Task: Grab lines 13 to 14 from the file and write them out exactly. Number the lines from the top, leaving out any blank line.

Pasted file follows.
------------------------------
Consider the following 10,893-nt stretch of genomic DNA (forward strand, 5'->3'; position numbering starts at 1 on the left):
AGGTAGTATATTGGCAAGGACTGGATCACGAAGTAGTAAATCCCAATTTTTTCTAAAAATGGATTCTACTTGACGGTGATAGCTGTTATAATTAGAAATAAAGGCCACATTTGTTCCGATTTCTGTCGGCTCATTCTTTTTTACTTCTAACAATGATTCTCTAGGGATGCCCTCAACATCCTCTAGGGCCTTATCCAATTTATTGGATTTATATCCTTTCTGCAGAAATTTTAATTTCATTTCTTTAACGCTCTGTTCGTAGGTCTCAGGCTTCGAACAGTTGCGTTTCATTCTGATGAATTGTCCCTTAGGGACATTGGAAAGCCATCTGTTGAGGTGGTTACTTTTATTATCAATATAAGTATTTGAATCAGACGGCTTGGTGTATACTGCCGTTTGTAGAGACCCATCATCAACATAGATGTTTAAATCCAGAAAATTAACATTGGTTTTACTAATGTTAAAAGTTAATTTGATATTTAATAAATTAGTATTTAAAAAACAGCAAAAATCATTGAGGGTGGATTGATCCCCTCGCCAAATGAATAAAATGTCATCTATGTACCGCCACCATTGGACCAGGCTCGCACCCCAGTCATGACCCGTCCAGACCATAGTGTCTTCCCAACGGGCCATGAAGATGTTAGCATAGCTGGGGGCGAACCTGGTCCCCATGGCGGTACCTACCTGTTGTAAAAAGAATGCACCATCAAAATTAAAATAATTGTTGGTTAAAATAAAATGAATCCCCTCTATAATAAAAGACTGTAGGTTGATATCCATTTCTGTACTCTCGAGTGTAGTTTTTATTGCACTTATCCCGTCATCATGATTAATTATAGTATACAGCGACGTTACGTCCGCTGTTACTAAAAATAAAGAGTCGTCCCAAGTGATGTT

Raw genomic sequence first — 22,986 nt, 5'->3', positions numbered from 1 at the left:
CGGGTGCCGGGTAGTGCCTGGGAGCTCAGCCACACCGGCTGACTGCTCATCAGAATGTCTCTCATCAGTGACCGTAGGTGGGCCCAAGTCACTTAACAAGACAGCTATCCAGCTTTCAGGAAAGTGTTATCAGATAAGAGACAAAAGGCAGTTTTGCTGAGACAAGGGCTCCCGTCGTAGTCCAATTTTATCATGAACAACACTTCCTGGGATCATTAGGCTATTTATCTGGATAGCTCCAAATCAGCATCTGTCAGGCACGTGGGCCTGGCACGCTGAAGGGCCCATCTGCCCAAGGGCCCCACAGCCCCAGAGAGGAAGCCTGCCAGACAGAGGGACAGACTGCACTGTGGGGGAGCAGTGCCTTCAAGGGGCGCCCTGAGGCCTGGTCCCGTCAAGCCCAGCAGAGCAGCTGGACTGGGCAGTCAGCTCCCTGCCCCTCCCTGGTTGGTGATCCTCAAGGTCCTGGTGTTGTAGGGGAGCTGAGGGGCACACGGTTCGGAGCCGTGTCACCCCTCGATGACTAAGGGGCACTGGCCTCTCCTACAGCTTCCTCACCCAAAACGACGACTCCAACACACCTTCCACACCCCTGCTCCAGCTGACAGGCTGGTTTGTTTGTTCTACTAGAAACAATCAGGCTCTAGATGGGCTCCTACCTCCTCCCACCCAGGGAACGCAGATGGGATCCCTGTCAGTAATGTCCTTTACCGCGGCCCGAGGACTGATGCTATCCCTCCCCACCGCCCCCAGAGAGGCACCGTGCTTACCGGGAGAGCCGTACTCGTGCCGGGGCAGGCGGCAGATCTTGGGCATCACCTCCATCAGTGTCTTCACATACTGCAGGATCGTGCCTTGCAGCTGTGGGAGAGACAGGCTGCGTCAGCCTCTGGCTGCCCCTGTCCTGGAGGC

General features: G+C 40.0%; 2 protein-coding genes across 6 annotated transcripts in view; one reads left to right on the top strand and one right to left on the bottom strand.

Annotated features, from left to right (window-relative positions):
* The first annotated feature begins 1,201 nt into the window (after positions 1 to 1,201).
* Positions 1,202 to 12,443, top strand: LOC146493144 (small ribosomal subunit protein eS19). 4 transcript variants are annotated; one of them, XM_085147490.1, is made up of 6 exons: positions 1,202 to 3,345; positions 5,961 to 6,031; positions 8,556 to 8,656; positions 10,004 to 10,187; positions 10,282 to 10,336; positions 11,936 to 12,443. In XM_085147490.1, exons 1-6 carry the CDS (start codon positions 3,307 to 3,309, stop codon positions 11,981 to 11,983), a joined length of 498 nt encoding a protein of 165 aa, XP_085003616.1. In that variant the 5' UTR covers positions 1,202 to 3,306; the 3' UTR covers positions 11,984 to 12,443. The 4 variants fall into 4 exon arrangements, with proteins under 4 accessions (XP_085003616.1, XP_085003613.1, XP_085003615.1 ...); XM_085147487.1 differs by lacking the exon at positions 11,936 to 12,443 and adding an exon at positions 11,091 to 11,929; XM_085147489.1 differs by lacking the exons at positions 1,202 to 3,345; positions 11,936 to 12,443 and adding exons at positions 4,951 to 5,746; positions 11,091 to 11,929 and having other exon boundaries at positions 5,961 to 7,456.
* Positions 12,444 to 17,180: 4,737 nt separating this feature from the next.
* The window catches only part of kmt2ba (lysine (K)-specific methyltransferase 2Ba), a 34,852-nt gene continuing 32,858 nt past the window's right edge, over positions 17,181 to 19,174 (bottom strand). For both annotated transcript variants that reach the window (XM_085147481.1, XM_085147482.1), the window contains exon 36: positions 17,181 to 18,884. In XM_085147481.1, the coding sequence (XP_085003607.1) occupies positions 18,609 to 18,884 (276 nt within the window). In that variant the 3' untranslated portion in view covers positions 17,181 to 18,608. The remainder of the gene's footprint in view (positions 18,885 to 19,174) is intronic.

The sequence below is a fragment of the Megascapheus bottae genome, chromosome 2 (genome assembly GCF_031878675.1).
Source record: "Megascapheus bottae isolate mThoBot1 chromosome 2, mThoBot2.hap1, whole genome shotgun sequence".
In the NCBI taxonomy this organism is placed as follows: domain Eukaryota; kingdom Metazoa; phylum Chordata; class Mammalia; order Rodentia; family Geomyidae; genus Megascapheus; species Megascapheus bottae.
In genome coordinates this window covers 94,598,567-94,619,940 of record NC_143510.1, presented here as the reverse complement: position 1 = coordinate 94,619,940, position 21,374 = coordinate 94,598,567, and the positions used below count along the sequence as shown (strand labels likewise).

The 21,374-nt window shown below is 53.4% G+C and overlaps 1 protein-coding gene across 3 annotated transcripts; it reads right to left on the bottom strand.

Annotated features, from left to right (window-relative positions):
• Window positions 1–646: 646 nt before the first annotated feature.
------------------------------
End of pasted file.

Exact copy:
In the NCBI taxonomy this organism is placed as follows: domain Eukaryota; kingdom Metazoa; phylum Chordata; class Mammalia; order Rodentia; family Geomyidae; genus Megascapheus; species Megascapheus bottae.
In genome coordinates this window covers 94,598,567-94,619,940 of record NC_143510.1, presented here as the reverse complement: position 1 = coordinate 94,619,940, position 21,374 = coordinate 94,598,567, and the positions used below count along the sequence as shown (strand labels likewise).